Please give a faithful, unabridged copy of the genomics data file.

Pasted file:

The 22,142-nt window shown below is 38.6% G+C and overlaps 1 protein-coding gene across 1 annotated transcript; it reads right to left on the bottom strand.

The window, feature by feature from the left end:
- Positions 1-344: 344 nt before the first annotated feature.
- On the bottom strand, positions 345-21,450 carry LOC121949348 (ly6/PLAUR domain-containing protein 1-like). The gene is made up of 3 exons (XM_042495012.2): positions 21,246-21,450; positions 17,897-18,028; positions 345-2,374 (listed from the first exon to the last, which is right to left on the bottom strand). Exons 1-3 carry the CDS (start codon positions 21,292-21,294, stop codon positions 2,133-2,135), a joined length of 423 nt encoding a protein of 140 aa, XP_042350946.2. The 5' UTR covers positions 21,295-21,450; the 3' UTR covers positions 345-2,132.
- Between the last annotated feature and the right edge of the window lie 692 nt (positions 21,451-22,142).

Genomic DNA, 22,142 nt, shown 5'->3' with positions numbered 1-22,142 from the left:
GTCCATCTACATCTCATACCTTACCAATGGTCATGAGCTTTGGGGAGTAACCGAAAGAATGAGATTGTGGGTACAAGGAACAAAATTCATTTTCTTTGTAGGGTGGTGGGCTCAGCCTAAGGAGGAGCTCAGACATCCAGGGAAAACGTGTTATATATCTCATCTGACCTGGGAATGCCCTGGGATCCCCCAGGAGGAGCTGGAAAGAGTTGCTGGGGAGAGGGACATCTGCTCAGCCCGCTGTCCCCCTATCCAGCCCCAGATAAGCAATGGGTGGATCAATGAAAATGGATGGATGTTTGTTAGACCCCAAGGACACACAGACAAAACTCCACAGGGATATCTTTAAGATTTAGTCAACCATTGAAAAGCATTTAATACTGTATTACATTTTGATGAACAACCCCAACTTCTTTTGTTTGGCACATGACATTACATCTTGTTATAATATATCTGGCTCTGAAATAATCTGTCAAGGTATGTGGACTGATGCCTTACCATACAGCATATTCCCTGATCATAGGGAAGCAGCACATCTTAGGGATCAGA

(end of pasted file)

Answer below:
The 22,142-nt window shown below is 38.6% G+C and overlaps 1 protein-coding gene across 1 annotated transcript; it reads right to left on the bottom strand.

The window, feature by feature from the left end:
- Positions 1-344: 344 nt before the first annotated feature.
- On the bottom strand, positions 345-21,450 carry LOC121949348 (ly6/PLAUR domain-containing protein 1-like). The gene is made up of 3 exons (XM_042495012.2): positions 21,246-21,450; positions 17,897-18,028; positions 345-2,374 (listed from the first exon to the last, which is right to left on the bottom strand). Exons 1-3 carry the CDS (start codon positions 21,292-21,294, stop codon positions 2,133-2,135), a joined length of 423 nt encoding a protein of 140 aa, XP_042350946.2. The 5' UTR covers positions 21,295-21,450; the 3' UTR covers positions 345-2,132.
- Between the last annotated feature and the right edge of the window lie 692 nt (positions 21,451-22,142).

Genomic DNA, 22,142 nt, shown 5'->3' with positions numbered 1-22,142 from the left:
GTCCATCTACATCTCATACCTTACCAATGGTCATGAGCTTTGGGGAGTAACCGAAAGAATGAGATTGTGGGTACAAGGAACAAAATTCATTTTCTTTGTAGGGTGGTGGGCTCAGCCTAAGGAGGAGCTCAGACATCCAGGGAAAACGTGTTATATATCTCATCTGACCTGGGAATGCCCTGGGATCCCCCAGGAGGAGCTGGAAAGAGTTGCTGGGGAGAGGGACATCTGCTCAGCCCGCTGTCCCCCTATCCAGCCCCAGATAAGCAATGGGTGGATCAATGAAAATGGATGGATGTTTGTTAGACCCCAAGGACACACAGACAAAACTCCACAGGGATATCTTTAAGATTTAGTCAACCATTGAAAAGCATTTAATACTGTATTACATTTTGATGAACAACCCCAACTTCTTTTGTTTGGCACATGACATTACATCTTGTTATAATATATCTGGCTCTGAAATAATCTGTCAAGGTATGTGGACTGATGCCTTACCATACAGCATATTCCCTGATCATAGGGAAGCAGCACATCTTAGGGATCAGA